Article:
To the east of Voula lies Vouliagmeni. It is decorated with pine trees and consists of two peninsulas, Megalo and Mikro Kavouri which translates to large crab and little crab. The beaches in the area are often awarded blue flags. Great spots to swim and wade, they alternate between sand and pebble between rocky shores. Close by is also the rocky islet of Fleves a popular swimming spot. If in Vouliagmeni and you have the time, a visit to the Astir Hotel beach you can visit the Ruins of the Temple of Apollo Zoster. And don’t forget Vouliagmeni Lake, where you will find the remains of a huge limestone cave and warm springs. The lake’s waters are seemingly healing for rheumatism and arthritis!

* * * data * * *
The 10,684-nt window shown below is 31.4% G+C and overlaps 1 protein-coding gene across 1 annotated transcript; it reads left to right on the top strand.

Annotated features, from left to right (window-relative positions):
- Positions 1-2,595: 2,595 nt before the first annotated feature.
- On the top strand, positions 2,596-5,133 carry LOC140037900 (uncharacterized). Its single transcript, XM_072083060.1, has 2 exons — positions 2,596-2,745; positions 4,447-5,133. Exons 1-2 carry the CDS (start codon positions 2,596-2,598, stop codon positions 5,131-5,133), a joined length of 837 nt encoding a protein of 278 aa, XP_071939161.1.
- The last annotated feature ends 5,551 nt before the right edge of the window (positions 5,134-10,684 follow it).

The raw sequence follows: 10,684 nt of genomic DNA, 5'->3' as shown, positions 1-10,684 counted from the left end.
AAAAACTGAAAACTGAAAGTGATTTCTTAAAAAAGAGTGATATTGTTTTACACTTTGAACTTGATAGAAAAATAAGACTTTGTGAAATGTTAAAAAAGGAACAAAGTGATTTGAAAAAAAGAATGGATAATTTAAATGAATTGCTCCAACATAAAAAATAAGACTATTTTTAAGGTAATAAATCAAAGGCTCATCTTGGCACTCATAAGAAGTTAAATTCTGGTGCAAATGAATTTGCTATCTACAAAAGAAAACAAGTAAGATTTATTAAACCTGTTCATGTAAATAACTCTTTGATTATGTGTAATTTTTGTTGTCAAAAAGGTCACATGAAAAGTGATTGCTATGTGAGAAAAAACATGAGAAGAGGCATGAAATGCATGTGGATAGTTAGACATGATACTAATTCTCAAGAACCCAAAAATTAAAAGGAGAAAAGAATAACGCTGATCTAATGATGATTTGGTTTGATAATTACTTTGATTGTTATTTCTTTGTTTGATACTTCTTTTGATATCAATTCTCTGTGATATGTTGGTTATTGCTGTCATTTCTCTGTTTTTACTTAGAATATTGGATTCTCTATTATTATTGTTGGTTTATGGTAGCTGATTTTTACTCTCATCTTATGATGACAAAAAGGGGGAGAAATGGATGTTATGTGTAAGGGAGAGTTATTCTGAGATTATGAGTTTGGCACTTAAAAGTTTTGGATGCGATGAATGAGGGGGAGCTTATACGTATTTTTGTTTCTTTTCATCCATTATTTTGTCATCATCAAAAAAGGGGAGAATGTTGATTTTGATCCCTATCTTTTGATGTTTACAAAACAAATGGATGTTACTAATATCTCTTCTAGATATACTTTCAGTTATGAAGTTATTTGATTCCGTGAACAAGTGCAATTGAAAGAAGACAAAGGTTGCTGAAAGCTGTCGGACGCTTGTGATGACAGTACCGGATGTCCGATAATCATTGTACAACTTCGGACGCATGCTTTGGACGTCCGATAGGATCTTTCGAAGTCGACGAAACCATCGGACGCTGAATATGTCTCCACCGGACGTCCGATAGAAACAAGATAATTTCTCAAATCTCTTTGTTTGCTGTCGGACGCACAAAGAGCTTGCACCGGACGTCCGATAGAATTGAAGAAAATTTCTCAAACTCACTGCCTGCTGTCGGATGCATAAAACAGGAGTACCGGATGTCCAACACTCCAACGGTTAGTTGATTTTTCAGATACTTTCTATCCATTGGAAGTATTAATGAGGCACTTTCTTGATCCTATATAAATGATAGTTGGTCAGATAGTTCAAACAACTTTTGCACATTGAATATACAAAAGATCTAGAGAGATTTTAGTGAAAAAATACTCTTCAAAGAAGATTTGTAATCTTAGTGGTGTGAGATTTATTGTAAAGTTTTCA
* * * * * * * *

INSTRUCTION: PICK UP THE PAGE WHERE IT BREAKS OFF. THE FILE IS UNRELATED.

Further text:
Moving further east, the next notable resort is that of Varkiza, where an exceptional seascape unfolds on the coastal road. Great beach clubs, water sports galore, azure waters, picturesque tavernas, outstanding…